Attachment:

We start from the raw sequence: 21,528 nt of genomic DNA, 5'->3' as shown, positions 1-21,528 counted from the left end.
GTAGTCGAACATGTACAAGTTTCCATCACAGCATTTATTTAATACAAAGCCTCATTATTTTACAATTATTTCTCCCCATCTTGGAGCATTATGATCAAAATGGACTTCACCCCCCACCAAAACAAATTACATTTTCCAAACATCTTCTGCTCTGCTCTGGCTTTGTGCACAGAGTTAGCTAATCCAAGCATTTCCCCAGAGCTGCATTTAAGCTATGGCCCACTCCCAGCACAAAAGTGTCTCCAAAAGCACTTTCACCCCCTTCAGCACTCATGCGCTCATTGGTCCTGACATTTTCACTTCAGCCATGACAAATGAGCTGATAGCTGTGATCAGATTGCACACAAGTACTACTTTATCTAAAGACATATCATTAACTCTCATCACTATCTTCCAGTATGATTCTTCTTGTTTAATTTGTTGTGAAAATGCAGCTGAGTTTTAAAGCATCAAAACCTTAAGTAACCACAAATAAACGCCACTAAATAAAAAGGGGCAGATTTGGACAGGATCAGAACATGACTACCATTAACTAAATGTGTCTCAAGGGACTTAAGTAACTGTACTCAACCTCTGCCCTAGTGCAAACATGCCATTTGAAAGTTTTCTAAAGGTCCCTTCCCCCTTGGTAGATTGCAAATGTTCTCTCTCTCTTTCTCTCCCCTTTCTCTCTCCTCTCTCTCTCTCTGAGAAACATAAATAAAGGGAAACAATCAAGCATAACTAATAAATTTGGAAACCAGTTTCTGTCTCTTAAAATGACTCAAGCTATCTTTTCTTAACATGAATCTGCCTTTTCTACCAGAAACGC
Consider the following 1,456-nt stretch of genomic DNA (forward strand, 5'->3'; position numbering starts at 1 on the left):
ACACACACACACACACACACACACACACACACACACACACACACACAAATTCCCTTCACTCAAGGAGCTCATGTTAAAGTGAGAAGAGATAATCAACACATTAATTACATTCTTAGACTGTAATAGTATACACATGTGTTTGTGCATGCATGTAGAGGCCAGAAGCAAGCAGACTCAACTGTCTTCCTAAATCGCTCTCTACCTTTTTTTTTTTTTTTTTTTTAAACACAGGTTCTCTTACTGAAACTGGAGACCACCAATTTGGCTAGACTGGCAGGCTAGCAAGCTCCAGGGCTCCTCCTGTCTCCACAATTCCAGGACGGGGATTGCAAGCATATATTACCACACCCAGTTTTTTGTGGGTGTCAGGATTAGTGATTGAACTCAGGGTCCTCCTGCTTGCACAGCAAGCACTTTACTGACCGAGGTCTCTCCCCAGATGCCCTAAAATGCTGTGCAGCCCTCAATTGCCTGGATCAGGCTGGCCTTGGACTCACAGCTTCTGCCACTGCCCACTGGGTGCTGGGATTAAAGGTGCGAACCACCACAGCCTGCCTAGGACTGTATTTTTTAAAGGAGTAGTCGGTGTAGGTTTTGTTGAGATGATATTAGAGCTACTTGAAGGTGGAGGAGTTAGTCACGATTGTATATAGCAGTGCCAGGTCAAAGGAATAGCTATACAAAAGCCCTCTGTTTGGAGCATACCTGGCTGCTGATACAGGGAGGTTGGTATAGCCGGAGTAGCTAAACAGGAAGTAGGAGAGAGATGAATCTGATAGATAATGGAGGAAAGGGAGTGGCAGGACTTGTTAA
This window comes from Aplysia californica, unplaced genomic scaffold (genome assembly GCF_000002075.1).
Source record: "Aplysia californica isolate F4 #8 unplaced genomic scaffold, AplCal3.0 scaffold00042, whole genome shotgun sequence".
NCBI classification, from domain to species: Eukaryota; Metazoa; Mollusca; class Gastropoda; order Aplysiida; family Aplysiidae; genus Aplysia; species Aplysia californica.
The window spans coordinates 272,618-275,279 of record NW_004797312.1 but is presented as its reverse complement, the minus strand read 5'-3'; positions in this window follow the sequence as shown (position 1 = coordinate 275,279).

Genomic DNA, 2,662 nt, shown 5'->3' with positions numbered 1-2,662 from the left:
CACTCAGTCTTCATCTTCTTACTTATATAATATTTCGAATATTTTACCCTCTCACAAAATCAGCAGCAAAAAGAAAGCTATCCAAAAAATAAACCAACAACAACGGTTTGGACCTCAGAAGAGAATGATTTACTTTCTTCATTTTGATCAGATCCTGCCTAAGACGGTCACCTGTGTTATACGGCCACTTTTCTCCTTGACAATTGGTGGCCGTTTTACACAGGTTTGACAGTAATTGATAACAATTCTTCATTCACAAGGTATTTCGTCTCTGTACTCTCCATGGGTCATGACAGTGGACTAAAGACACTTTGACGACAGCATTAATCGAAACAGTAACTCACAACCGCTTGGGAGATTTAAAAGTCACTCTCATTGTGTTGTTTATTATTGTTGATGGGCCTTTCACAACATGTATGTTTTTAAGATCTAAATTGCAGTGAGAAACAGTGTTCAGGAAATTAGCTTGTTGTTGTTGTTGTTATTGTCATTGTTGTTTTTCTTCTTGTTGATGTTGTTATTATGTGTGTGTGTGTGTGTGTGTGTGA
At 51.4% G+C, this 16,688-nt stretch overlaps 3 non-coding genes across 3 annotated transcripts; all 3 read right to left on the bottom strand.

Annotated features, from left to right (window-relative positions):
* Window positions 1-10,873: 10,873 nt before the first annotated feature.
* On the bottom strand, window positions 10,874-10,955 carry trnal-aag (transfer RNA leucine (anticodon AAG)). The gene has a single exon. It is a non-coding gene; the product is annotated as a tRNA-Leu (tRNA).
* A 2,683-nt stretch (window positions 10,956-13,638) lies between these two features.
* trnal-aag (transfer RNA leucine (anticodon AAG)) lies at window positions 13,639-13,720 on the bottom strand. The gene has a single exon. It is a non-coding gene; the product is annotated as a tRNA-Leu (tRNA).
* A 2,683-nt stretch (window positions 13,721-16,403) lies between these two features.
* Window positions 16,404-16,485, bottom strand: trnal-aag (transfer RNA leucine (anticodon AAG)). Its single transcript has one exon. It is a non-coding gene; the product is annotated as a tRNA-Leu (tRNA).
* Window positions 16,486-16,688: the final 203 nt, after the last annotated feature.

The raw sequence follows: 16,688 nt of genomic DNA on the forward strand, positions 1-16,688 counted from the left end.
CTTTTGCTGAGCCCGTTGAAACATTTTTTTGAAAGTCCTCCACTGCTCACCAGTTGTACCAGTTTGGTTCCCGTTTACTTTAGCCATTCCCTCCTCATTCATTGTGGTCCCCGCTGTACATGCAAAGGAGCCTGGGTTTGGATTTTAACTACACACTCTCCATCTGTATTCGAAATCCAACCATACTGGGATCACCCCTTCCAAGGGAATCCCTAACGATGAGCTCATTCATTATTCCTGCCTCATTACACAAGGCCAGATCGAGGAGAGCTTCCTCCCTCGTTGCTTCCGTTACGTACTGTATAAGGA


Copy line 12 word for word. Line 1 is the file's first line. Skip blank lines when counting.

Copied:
Annotated features, from left to right (window-relative positions):